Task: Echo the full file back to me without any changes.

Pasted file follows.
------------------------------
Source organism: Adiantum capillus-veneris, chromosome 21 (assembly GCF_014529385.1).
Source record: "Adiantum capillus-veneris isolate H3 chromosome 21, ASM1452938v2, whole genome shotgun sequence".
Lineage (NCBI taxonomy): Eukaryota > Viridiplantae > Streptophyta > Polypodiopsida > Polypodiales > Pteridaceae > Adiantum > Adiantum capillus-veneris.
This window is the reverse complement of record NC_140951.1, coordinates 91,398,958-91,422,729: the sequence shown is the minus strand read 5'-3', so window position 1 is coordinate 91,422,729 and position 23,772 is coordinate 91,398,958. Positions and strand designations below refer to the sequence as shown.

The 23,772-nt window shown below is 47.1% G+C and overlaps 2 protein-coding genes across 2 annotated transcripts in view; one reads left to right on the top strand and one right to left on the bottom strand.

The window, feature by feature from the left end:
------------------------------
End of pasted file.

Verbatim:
Source organism: Adiantum capillus-veneris, chromosome 21 (assembly GCF_014529385.1).
Source record: "Adiantum capillus-veneris isolate H3 chromosome 21, ASM1452938v2, whole genome shotgun sequence".
Lineage (NCBI taxonomy): Eukaryota > Viridiplantae > Streptophyta > Polypodiopsida > Polypodiales > Pteridaceae > Adiantum > Adiantum capillus-veneris.
This window is the reverse complement of record NC_140951.1, coordinates 91,398,958-91,422,729: the sequence shown is the minus strand read 5'-3', so window position 1 is coordinate 91,422,729 and position 23,772 is coordinate 91,398,958. Positions and strand designations below refer to the sequence as shown.

The 23,772-nt window shown below is 47.1% G+C and overlaps 2 protein-coding genes across 2 annotated transcripts in view; one reads left to right on the top strand and one right to left on the bottom strand.

The window, feature by feature from the left end: